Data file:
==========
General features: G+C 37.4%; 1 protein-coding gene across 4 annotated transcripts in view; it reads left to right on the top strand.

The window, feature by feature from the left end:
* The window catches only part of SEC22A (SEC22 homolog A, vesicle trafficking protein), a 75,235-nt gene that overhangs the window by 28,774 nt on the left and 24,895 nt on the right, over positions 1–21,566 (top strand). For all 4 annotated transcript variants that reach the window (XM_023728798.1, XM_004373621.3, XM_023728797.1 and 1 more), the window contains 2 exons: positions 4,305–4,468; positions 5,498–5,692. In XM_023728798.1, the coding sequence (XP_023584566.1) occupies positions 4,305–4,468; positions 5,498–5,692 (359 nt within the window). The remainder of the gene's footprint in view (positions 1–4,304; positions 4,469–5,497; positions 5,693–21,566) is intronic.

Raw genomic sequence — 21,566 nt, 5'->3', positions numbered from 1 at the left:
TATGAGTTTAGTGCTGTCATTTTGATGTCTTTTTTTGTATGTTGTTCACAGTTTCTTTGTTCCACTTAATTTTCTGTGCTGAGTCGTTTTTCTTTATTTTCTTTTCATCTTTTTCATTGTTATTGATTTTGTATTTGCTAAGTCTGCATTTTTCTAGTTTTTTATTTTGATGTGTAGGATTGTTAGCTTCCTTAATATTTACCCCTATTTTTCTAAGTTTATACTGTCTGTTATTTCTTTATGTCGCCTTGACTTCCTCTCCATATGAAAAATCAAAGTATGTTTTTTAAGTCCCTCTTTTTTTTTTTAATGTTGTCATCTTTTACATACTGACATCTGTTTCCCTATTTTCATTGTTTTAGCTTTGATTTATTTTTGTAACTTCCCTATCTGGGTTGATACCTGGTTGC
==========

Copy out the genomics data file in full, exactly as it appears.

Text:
General features: G+C 37.4%; 1 protein-coding gene across 4 annotated transcripts in view; it reads left to right on the top strand.

The window, feature by feature from the left end:
* The window catches only part of SEC22A (SEC22 homolog A, vesicle trafficking protein), a 75,235-nt gene that overhangs the window by 28,774 nt on the left and 24,895 nt on the right, over positions 1–21,566 (top strand). For all 4 annotated transcript variants that reach the window (XM_023728798.1, XM_004373621.3, XM_023728797.1 and 1 more), the window contains 2 exons: positions 4,305–4,468; positions 5,498–5,692. In XM_023728798.1, the coding sequence (XP_023584566.1) occupies positions 4,305–4,468; positions 5,498–5,692 (359 nt within the window). The remainder of the gene's footprint in view (positions 1–4,304; positions 4,469–5,497; positions 5,693–21,566) is intronic.

Raw genomic sequence — 21,566 nt, 5'->3', positions numbered from 1 at the left:
TATGAGTTTAGTGCTGTCATTTTGATGTCTTTTTTTGTATGTTGTTCACAGTTTCTTTGTTCCACTTAATTTTCTGTGCTGAGTCGTTTTTCTTTATTTTCTTTTCATCTTTTTCATTGTTATTGATTTTGTATTTGCTAAGTCTGCATTTTTCTAGTTTTTTATTTTGATGTGTAGGATTGTTAGCTTCCTTAATATTTACCCCTATTTTTCTAAGTTTATACTGTCTGTTATTTCTTTATGTCGCCTTGACTTCCTCTCCATATGAAAAATCAAAGTATGTTTTTTAAGTCCCTCTTTTTTTTTTTAATGTTGTCATCTTTTACATACTGACATCTGTTTCCCTATTTTCATTGTTTTAGCTTTGATTTATTTTTGTAACTTCCCTATCTGGGTTGATACCTGGTTGC